If you’ve used IDEs or other heavy editors ever in your life, you’d know how nice it is to have parentheses and brackets to get auto-closed. If you don’t know what I’m talking about, its a feature usually present in IDEs like eclipse and easily recreated in vim with mappings like

inoremap ( ()<Left>

Of course, that’s just a simple taste. There are vastly complicated plugins that achieve this.

Now, what’s really super annoying about these plugins is that they tend to break vim’s amazingly powerful undo functionality. In other words, if you are using an auto-close plugin, chances are, you can’t rely on vim’s undo anymore.

Debugging this and finding the cause has been on my todo list for quite some time and a few days ago, I finally sat down to explore. I am writing my experience here. First, a simple test case to see if the auto-close plugin you use breaks undo, open vim (a blank file) and hit the following keys:


Where instead of <CR> you’d hit the return key and instead of <ESC> you’d hit the Escape key. Decent knowledge of vim should tell you that after the above keys, you should end up with a blank file again. Right?

If instead, you see a closing brace dangling in the second line, your undo is broken. MUHAHAHAHAHA! You can’t rely on undo anymore until you get rid of that one plugin!

What’s going on?

So, experimenting with many auto-close plugins and reading the source of at least 3 of those, I say there are basically two different implementations of this functionality, which all these plugins use. The first one is pretty much what was shown at the start of this article,

inoremap ( ()<Left>
" or
inoremap ( <C-r>="()\<Left>"

I’m going to call this class of plugins, the critters. These do not break your undo. The next class of implementations, that do break your undo, the beasts, do a bit of dark sorcery with stuff like

inoremap ( <C-r>=MyAwesomePairInseter()<CR>

There is no dark sorcery here that is immediately apparent. The real sorcery is inside that function, where a call to setline() function is made to replace your current line to contain the parentheses text at the cursor. Doesn’t make sense? Don’t worry, you’ll get it soon enough.

Which plugins? Name them!

Here are a few ones that break undo:


and these don’t break undo


An initial look at them and you can tell, the ones that break undo are actually more popular and have a relatively larger code base. So why doesn’t anyone complain about breaking undo? I think they do and I believe the root cause is a bug with vim itself.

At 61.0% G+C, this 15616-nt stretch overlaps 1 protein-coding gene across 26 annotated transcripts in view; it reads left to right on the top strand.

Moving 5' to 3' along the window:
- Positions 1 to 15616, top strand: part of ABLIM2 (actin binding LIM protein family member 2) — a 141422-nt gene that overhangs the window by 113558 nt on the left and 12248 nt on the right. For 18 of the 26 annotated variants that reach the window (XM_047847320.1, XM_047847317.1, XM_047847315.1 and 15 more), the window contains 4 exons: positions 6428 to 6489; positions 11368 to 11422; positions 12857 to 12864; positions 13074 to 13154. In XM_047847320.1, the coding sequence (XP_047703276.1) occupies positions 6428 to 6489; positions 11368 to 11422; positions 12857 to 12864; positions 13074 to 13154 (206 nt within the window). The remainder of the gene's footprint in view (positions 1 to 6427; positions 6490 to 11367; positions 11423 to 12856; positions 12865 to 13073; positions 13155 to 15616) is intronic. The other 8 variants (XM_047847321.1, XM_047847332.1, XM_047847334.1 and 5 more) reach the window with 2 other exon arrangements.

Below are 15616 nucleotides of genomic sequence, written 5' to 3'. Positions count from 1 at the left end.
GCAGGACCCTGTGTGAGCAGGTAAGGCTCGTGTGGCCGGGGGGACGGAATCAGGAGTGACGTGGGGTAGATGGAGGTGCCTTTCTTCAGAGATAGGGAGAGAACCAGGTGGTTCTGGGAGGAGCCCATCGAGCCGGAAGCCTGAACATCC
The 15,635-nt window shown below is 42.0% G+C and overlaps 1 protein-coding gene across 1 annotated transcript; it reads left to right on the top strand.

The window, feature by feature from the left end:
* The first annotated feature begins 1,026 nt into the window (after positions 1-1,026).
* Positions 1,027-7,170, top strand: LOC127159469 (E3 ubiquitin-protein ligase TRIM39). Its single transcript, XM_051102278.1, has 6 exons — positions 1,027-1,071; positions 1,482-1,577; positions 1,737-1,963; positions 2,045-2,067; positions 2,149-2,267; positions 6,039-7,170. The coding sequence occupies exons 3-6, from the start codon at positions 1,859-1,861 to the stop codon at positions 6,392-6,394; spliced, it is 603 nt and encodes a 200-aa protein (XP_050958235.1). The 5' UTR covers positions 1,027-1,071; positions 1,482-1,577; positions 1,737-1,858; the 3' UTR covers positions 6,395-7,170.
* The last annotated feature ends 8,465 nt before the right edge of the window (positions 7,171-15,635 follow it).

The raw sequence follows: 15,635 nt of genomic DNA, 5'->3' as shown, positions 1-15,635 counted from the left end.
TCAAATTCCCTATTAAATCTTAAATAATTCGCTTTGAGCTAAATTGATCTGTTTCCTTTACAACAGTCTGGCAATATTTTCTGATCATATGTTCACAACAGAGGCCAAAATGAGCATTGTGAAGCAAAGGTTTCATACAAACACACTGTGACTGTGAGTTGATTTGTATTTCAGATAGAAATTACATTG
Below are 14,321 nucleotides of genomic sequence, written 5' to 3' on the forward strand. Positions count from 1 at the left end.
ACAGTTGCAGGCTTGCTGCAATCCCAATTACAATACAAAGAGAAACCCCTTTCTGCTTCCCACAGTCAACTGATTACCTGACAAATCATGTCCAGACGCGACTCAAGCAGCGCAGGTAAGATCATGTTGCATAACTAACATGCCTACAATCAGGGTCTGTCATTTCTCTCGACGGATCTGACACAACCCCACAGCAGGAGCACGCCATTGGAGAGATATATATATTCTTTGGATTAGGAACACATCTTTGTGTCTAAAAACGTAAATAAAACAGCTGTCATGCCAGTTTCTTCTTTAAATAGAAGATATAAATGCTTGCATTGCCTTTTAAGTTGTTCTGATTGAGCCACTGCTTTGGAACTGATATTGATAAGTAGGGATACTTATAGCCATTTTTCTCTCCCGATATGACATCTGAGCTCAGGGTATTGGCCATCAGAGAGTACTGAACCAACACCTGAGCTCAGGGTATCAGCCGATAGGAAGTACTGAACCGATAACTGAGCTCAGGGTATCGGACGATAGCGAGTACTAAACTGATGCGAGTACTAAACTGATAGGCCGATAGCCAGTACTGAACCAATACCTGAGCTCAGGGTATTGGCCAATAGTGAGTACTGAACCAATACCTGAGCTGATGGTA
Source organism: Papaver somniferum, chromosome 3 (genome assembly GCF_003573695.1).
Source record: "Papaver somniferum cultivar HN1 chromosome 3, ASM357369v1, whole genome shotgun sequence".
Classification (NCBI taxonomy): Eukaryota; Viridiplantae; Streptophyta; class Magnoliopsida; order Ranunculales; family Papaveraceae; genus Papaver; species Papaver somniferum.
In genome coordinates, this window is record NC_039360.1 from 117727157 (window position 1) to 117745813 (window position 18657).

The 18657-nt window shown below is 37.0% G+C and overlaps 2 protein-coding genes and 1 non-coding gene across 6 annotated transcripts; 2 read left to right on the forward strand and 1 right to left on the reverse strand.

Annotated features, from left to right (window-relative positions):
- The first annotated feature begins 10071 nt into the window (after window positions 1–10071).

The main difference in usability among these classes is again to do with undo. In the beasts, typing a brace does not start a new undo action, but it does in the critters (like hitting a <C-g>u). This might actually be playing a role in why undo breaks in beasts only, but the exact reason escapes me.

A reproducible test case

I wanted to reproduce this problem with a vanilla vim with no custom configuration (except for nocompatible). So, I checked out the latest version (vim73-353) from the mercurial repository, compiled (with python, ruby and usual shit) and opened it, with no plugins and a simple vimrc as the following:

set nocompatible

inoremap <buffer> <silent> ( <C-R>=<SID>InsertPair("(", ")")<CR>
inoremap <buffer> <silent> [ <C-R>=<SID>InsertPair("[", "]")<CR>
inoremap <buffer> <silent> { <C-R>=<SID>InsertPair("{", "}")<CR>

function! s:InsertPair(opener, closer)
    let l:save_ve = &ve
    set ve=all

    call s:InsertStringAtCursor(a:closer)

    exec "set ve=" . l:save_ve
    return a:opener

function! s:InsertStringAtCursor(str)
    let l:line = getline('.')
    let l:column = col('.')-2

    if l:column < 0
        call setline('.', a:str . l:line)
        call setline('.', l:line[:l:column] . a:str . l:line[l:column+1:])

Which is a stripped down version of the auto-close functionality implemented in townk’s auto-close plugin. And opened vim

vim -u undo-breaker-vimrc

and did the test here. Boom, a dangling brace character.

For all I know, its the call to setline() that’s making all the difference. But I could be entirely wrong with that. I say this because that is the major difference between the two classes of implementations.


I use persistent-undo in vim73 and heavily depend on it. Combined with the gundo plugin by Steve Losh, I get a kind of nicely visualized version history that is centric to every file, which is quite handy in its own right.

So, if there are others who have faced this, have a fix for it, perhaps a patch to vim, or if there is already a bug in vim’s bug database on this, let me know.

Thanks for reading.